Tax hikes are looming
"We’ve laid out our plans for cutting expenditure – R10-billion now and another R15-billion in the following year - and in February we’ll lay out plans for increasing revenue,” said an ominous sounding Nene when pushed on whether tax hikes are imminent.
In Nene’s speech on Wednesday he promised not to balance the budget on the backs of the poor; a statement considered by some to signify imminent tax hikes. “We’ll be looking at increasing efficiencies in collecting so as to close the tax gap, but we’ll also have to make adjustments to tax policy in order to increase revenue,” warned Nene.
Civil service salary expectations need moderation
The civil service isn’t, according to Nene, productive enough in delivering social returns. “We must ensure that the money we put in buys us what we need,” says Nene.
The Finance Minister warns that Government simply cannot afford civil servant salary adjustments far above inflation. “It is in the interest of everyone in South Africa to make sure that we are alive to the environment we operate in,” says Nene. “Only when we’re on a path of much faster, sustainable growth will we be able to spend more on the civil service.”
Wasteful expenditure and corruption still not under control
“We are stepping up the cost containment measures of my predecessor,” promises Nene. “These measures have, in the past eight months, saved about R500-million. Having said that, we haven’t been able to completely stem the tide and we need to do a lot more.”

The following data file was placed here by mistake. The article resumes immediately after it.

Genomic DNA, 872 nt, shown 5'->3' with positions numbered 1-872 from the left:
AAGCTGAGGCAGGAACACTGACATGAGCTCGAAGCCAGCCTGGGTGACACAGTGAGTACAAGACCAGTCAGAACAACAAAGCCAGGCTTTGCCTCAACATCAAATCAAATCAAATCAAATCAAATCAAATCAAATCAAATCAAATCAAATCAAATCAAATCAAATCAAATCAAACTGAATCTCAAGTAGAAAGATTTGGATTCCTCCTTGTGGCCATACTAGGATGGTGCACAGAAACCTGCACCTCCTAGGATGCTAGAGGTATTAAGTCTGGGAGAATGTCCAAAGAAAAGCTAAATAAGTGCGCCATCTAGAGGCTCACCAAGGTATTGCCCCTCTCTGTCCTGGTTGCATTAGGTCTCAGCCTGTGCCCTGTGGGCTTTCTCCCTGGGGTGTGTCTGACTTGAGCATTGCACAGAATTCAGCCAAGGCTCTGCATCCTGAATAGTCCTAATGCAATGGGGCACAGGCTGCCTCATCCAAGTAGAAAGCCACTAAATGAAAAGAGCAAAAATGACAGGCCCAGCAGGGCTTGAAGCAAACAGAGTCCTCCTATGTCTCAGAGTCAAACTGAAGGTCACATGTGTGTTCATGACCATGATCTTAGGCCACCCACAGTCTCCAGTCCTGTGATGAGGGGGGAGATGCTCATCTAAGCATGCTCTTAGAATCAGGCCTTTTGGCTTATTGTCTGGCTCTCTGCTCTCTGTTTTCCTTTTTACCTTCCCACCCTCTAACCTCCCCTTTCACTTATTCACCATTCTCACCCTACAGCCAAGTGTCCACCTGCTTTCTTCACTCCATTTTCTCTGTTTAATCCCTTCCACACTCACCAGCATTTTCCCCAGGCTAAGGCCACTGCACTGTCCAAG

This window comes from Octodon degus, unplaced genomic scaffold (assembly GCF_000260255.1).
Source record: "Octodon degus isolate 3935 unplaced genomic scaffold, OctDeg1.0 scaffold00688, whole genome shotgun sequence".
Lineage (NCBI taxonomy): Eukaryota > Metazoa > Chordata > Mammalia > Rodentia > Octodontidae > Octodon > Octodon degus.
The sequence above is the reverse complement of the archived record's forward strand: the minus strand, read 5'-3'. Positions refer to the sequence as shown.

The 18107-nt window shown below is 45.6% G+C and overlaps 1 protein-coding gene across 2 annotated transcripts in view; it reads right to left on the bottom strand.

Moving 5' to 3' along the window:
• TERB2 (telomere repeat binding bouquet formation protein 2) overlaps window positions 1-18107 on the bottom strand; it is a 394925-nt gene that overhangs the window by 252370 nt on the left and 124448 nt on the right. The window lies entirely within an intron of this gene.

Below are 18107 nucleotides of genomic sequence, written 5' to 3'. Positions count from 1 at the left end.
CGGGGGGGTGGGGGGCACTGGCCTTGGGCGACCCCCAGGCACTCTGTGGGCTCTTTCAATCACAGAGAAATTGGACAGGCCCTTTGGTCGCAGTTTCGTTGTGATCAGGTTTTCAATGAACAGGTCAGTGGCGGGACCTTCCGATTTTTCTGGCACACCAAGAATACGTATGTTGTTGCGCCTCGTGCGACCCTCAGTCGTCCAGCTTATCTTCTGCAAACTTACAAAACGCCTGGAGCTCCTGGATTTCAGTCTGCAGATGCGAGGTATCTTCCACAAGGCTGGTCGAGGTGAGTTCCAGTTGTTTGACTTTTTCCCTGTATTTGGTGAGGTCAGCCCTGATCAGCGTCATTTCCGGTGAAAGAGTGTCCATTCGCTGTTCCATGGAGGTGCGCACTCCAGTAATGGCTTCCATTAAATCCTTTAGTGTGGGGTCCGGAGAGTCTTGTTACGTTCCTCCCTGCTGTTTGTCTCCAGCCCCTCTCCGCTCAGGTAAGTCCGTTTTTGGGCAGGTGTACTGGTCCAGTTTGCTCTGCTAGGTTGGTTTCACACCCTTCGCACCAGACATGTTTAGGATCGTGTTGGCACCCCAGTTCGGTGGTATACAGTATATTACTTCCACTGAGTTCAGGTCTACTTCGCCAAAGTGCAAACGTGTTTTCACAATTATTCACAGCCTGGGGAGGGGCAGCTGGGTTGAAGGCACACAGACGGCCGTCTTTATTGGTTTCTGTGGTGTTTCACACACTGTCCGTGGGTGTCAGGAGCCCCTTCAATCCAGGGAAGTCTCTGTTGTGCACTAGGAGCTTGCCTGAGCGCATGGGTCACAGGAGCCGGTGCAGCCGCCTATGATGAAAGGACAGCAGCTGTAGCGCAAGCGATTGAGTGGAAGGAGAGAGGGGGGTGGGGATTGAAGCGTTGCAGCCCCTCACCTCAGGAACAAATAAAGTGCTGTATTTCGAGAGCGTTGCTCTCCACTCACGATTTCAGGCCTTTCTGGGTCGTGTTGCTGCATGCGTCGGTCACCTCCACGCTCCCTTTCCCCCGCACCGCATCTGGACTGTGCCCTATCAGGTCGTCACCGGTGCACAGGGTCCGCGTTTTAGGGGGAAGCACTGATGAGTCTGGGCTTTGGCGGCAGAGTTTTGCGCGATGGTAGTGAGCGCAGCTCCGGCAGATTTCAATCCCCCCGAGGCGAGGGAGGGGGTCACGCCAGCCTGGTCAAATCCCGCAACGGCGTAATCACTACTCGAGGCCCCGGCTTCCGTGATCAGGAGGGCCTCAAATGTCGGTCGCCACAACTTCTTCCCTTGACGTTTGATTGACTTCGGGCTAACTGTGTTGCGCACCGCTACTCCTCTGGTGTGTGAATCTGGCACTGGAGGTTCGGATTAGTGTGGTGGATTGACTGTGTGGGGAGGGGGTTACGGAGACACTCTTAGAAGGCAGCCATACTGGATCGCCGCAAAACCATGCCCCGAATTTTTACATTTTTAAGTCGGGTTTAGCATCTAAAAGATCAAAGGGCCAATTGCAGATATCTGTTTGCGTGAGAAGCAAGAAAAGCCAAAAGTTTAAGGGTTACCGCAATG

Size of the Cabinet
“If government is doing a good job then I imagine South Africans will be quite content,” says Nene when pushed on the size and cost of Cabinet. “However, it’s not my prerogative to determine how large Government should be.”
“We’re embarking on a review of state-owned enterprises,” says Nene. “The outcome of that review will inform us on what course of action to pursue.”
Pension fund reforms
“For our intervention to succeed we need the buy in of all affected parties,” says Nene when asked if Government isn’t being held to ransom by trade unions which have succeeded to put much needed pension fund reforms on the backburner.
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What others say
Bloomberg parliamentary journalist Mike Cohen discusses the five most important things you should know about Wednesday’s ‘mini-budget’:
FNB Chief Economist Sizwe Nxedlana unpacks Finance Minister Nene’s mid-term budget policy statement:
Konrad Reuss, Managing Director of Standard & Poor's in Johannesburg, weighs in on the medium term budget policy statement:
Tax Expert and Professor at Rhodes University Professor Matthew Lester shares his views on Finance Minister Nhlanhla Nene’s first mini-budget:
This article first appeared on 702 : From the horse’s mouth: Minister Nene unpacks yesterday’s “mini budget” speech